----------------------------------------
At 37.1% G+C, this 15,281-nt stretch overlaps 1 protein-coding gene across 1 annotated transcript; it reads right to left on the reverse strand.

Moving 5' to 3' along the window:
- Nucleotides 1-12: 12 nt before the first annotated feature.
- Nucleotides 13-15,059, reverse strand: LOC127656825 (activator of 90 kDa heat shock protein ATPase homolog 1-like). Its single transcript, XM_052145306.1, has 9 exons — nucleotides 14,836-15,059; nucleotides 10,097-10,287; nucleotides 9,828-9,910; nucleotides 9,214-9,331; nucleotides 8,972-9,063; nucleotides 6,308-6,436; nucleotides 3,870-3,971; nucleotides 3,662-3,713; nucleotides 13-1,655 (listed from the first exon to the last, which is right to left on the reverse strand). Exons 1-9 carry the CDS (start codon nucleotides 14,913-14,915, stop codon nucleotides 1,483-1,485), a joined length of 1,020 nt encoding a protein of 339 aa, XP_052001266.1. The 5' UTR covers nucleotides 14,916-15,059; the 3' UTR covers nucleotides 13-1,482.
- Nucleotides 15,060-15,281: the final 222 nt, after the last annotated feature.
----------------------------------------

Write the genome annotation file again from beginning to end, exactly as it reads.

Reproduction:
At 37.1% G+C, this 15,281-nt stretch overlaps 1 protein-coding gene across 1 annotated transcript; it reads right to left on the reverse strand.

Moving 5' to 3' along the window:
- Nucleotides 1-12: 12 nt before the first annotated feature.
- Nucleotides 13-15,059, reverse strand: LOC127656825 (activator of 90 kDa heat shock protein ATPase homolog 1-like). Its single transcript, XM_052145306.1, has 9 exons — nucleotides 14,836-15,059; nucleotides 10,097-10,287; nucleotides 9,828-9,910; nucleotides 9,214-9,331; nucleotides 8,972-9,063; nucleotides 6,308-6,436; nucleotides 3,870-3,971; nucleotides 3,662-3,713; nucleotides 13-1,655 (listed from the first exon to the last, which is right to left on the reverse strand). Exons 1-9 carry the CDS (start codon nucleotides 14,913-14,915, stop codon nucleotides 1,483-1,485), a joined length of 1,020 nt encoding a protein of 339 aa, XP_052001266.1. The 5' UTR covers nucleotides 14,916-15,059; the 3' UTR covers nucleotides 13-1,482.
- Nucleotides 15,060-15,281: the final 222 nt, after the last annotated feature.